Zoners nix one AirBNB; Warwick Neck proposal withdrawn
Warwick Neck residents who turned out Tuesday night in opposition an AirBNB at 70 Kirby Ave. were surprised to hear the petitioner for the special use permit say she would be opposed to an AirBNB in the neighborhood, too.
That’s not how Pamela Weisenbach-Abkarian saw things initially.
She told the Zoning Board of Review that once she looked into operating an AirBNB she found it fraught with record keeping and, besides that, she would have little control over who might occupy the three rooms she planned to rent. She said she loves the solitude of the neighborhood and she wouldn’t want an AirBNB either.
After talking with her mother, Weisenbach-Abkarian said she changed her plan to restricting rental of the rooms to traveling nurses who work in periods of three to six months at local hospitals.
“I thought when we do nurses there would be no upheaval in the neighborhood,” she told the board and 22 neighbors who gathered around the board meeting table in the front of the City Council Chambers. The change in plans appeared to catch everyone by surprise. The neighbors were prepared to oppose an AirBNB and the board, which only minutes earlier unanimously turned down a special use permit for an AirBNB in nearby Highland Beach, was leaning toward doing the same thing again.
The Planning Department recommended denial of both requests on grounds of insufficient parking; that the use would not be consistent with the surrounding area and that an AirBNB would not be consistent with the zoning ordinance or comprehensive plan.
In their recommendation planners also spoke of the importance of the city’s 17 hotels and what they generate in taxes for the city. Planners reasoned an AirBNB is essentially “a motel operating in residential zones, which erodes the fiscal assets the hotel industry provides to the City while also degrading the character of the residential neighborhood.”
Weisenbach-Abkarian said she thought an AirBNB would be a source of generating revenue while putting to use a 7-bedroom house that seems awfully empty once all the family has left. Then, instead of transient renters, she thought longer term tenants and limiting then to traveling nurses would be best.
The board reasoned the petition had changed and on the advice of members Mark McKenney and Ted Sarno, she withdrew the petition. It was unclear what conditions would apply to room rentals for an extended period. Would this be a rooming house that is not a permitted use in a residential area or would it be a bed and breakfast that is permitted? There weren’t any answers.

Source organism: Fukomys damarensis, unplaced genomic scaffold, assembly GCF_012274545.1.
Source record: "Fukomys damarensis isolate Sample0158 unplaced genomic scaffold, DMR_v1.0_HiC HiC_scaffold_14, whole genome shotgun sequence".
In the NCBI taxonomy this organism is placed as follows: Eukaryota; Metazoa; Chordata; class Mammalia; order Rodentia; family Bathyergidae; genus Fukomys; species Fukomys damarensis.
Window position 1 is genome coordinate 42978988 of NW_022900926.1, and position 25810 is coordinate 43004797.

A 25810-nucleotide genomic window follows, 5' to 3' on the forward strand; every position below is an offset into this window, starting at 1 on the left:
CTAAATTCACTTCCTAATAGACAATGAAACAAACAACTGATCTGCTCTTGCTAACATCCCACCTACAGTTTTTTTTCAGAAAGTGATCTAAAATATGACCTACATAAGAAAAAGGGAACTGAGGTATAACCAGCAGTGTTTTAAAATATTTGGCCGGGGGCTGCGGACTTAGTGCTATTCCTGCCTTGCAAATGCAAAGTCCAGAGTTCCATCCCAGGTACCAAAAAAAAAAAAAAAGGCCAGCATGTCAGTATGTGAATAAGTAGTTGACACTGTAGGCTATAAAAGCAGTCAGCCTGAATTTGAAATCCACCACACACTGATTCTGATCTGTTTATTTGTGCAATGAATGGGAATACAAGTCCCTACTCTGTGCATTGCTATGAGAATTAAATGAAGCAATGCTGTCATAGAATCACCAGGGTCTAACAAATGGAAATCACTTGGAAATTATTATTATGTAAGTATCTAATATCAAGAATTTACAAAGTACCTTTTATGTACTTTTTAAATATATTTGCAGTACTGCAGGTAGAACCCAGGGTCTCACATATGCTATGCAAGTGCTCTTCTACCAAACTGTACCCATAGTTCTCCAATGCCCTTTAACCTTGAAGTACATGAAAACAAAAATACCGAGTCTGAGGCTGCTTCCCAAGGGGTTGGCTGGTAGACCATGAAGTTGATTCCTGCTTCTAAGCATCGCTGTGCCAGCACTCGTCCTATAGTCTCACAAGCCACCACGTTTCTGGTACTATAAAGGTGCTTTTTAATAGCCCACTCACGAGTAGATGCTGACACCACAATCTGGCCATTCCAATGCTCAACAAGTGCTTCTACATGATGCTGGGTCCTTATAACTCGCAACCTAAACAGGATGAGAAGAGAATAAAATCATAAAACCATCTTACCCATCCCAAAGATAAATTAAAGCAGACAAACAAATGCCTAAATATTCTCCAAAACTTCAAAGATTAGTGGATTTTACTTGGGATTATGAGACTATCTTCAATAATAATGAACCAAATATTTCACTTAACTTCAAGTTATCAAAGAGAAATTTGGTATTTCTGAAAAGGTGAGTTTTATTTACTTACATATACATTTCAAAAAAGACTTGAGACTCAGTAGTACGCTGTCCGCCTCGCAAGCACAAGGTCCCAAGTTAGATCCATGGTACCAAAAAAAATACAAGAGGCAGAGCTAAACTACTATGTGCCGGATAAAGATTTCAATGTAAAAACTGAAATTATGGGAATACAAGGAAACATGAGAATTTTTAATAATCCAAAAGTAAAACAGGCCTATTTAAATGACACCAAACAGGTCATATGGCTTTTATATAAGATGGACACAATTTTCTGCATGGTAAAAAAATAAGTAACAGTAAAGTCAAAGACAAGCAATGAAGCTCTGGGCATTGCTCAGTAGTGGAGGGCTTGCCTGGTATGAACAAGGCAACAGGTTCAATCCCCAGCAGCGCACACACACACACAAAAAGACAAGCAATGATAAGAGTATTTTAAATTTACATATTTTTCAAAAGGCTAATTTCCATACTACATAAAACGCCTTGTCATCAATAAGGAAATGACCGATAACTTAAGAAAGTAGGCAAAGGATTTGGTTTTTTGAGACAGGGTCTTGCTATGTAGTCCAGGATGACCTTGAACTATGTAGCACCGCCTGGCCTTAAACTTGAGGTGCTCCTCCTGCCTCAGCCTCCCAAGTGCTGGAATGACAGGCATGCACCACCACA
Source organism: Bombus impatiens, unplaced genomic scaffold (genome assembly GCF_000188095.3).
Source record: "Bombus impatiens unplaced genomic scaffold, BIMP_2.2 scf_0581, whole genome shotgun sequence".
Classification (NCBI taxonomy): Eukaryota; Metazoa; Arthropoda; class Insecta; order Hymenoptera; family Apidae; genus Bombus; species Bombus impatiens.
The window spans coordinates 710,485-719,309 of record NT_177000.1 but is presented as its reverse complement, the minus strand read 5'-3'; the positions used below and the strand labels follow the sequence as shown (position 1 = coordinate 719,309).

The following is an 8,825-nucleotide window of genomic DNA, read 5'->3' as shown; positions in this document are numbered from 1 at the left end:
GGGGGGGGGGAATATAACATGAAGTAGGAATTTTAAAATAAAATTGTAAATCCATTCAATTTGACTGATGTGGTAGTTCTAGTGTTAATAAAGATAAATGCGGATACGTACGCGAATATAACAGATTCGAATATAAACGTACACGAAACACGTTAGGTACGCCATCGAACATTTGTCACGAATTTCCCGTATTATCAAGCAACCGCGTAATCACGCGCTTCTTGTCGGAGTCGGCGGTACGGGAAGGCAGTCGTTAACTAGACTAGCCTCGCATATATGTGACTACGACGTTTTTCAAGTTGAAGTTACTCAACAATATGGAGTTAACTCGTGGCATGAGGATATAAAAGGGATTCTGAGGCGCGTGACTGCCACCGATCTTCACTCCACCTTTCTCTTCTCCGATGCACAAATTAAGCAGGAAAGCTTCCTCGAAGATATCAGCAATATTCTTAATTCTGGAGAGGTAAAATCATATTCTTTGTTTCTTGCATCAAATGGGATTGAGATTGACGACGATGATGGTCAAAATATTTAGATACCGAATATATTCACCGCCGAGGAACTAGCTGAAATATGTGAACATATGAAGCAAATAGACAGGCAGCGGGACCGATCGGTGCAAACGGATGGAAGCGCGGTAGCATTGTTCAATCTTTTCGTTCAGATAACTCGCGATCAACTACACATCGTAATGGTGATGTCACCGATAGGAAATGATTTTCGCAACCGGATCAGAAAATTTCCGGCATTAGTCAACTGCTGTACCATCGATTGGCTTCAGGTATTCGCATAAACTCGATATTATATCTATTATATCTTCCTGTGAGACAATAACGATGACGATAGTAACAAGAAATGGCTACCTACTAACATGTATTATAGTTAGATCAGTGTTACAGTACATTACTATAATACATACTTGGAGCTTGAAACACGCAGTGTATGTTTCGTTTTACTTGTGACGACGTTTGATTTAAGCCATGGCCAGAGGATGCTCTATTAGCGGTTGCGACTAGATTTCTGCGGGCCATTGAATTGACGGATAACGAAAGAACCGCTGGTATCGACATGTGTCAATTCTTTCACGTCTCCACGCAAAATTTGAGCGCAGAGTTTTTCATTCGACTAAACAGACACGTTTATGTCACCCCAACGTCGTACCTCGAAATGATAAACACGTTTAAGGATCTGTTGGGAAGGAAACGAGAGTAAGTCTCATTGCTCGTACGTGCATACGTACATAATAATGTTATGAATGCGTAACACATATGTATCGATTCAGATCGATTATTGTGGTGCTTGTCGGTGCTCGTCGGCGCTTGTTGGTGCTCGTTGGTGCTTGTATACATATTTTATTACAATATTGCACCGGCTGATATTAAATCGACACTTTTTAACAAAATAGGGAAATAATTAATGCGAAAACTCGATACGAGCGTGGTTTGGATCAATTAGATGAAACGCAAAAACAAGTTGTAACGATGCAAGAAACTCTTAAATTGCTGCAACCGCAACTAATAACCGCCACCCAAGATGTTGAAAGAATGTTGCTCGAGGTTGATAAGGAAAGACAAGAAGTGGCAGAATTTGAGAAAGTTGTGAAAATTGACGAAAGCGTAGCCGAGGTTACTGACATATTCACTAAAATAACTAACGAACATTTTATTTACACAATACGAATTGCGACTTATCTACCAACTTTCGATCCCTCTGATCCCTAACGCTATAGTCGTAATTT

Board chair Donald Morash advised Weisenbach-Abkarian to meet with her neighbors and explain what she is looking to do, as well as talk with the planning department to identify conditions under which she could rent the rooms.
The board was not so accommodating with the special use request of Doris Bruno for a 2-unit AirBNB at 38 Ogden Ave. in Highland Beach. Although she does not have a permit, Bruno told the board she has been renting rooms as well as a camper on the property. She said that friends had reached out to her and she agreed to renting to a group who attended a wedding. Bruno said she promoted the city, area restaurants and Rocky Point. She said it was her hope to grow and perhaps hire outside help.
She said she would “carefully select people who would come visit.”
The board wasn’t impressed.
“An enterprise is being run where it should exist,” said board member Paul Wyrostck.
Attorney John Revens, representing some of the opposing neighbors, said that to begin with the house is on an undersized lot under the A-7 zoning; that it can’t meet parking requirements and that from the start Bruno did not properly complete the application.
“This is a type of use that was not contemplated when [the neighborhood] was built,” he said.
Neighbor Wayne Maloney called Highland Beach a quiet, close knit and secure neighborhood. He called parking a “nightmare.” He noted that Bruno welcomes guest with dogs and that barking has been an issue. He was fearful that tenants have use of the kitchen and that cooking could be a safety issue.
It was pointed out that Bruno has been cited on two occasions for failing to have a special use permit. In response to question on enforcement, the board said that was not their role. The board was presented a petition signed by 29 people in opposition to the AirBNB. About 15 people turned out to register their opposition.